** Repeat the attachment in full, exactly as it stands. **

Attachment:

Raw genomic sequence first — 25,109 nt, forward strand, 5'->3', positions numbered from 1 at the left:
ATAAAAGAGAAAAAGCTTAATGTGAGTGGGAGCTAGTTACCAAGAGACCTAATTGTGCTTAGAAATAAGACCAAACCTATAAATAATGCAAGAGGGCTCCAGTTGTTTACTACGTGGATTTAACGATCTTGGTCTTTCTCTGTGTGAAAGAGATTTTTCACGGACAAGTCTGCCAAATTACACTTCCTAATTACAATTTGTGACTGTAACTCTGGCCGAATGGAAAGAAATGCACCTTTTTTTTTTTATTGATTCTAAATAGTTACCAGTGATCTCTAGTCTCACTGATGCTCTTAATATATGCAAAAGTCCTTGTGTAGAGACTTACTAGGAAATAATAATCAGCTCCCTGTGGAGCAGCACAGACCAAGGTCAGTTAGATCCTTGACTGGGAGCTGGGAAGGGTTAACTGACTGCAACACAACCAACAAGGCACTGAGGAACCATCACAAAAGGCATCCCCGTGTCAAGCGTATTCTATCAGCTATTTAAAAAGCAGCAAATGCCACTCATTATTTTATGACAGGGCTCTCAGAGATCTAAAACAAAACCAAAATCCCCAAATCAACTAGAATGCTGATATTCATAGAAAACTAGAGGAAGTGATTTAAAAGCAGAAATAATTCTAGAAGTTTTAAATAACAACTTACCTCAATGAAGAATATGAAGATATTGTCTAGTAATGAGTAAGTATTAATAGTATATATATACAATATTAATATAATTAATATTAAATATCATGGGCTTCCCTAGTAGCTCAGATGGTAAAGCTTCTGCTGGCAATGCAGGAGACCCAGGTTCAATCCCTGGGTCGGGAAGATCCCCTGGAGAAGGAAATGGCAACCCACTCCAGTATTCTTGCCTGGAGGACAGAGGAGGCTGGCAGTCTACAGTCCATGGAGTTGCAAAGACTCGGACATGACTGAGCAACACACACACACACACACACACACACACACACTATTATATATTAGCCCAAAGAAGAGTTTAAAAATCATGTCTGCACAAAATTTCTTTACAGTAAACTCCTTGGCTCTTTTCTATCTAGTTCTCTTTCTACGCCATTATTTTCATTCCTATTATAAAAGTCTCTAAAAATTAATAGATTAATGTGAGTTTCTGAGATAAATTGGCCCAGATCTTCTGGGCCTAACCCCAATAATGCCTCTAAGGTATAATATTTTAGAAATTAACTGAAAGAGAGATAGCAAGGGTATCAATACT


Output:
Raw genomic sequence first — 25,109 nt, forward strand, 5'->3', positions numbered from 1 at the left:
ATAAAAGAGAAAAAGCTTAATGTGAGTGGGAGCTAGTTACCAAGAGACCTAATTGTGCTTAGAAATAAGACCAAACCTATAAATAATGCAAGAGGGCTCCAGTTGTTTACTACGTGGATTTAACGATCTTGGTCTTTCTCTGTGTGAAAGAGATTTTTCACGGACAAGTCTGCCAAATTACACTTCCTAATTACAATTTGTGACTGTAACTCTGGCCGAATGGAAAGAAATGCACCTTTTTTTTTTTATTGATTCTAAATAGTTACCAGTGATCTCTAGTCTCACTGATGCTCTTAATATATGCAAAAGTCCTTGTGTAGAGACTTACTAGGAAATAATAATCAGCTCCCTGTGGAGCAGCACAGACCAAGGTCAGTTAGATCCTTGACTGGGAGCTGGGAAGGGTTAACTGACTGCAACACAACCAACAAGGCACTGAGGAACCATCACAAAAGGCATCCCCGTGTCAAGCGTATTCTATCAGCTATTTAAAAAGCAGCAAATGCCACTCATTATTTTATGACAGGGCTCTCAGAGATCTAAAACAAAACCAAAATCCCCAAATCAACTAGAATGCTGATATTCATAGAAAACTAGAGGAAGTGATTTAAAAGCAGAAATAATTCTAGAAGTTTTAAATAACAACTTACCTCAATGAAGAATATGAAGATATTGTCTAGTAATGAGTAAGTATTAATAGTATATATATACAATATTAATATAATTAATATTAAATATCATGGGCTTCCCTAGTAGCTCAGATGGTAAAGCTTCTGCTGGCAATGCAGGAGACCCAGGTTCAATCCCTGGGTCGGGAAGATCCCCTGGAGAAGGAAATGGCAACCCACTCCAGTATTCTTGCCTGGAGGACAGAGGAGGCTGGCAGTCTACAGTCCATGGAGTTGCAAAGACTCGGACATGACTGAGCAACACACACACACACACACACACACACACACACTATTATATATTAGCCCAAAGAAGAGTTTAAAAATCATGTCTGCACAAAATTTCTTTACAGTAAACTCCTTGGCTCTTTTCTATCTAGTTCTCTTTCTACGCCATTATTTTCATTCCTATTATAAAAGTCTCTAAAAATTAATAGATTAATGTGAGTTTCTGAGATAAATTGGCCCAGATCTTCTGGGCCTAACCCCAATAATGCCTCTAAGGTATAATATTTTAGAAATTAACTGAAAGAGAGATAGCAAGGGTATCAATACT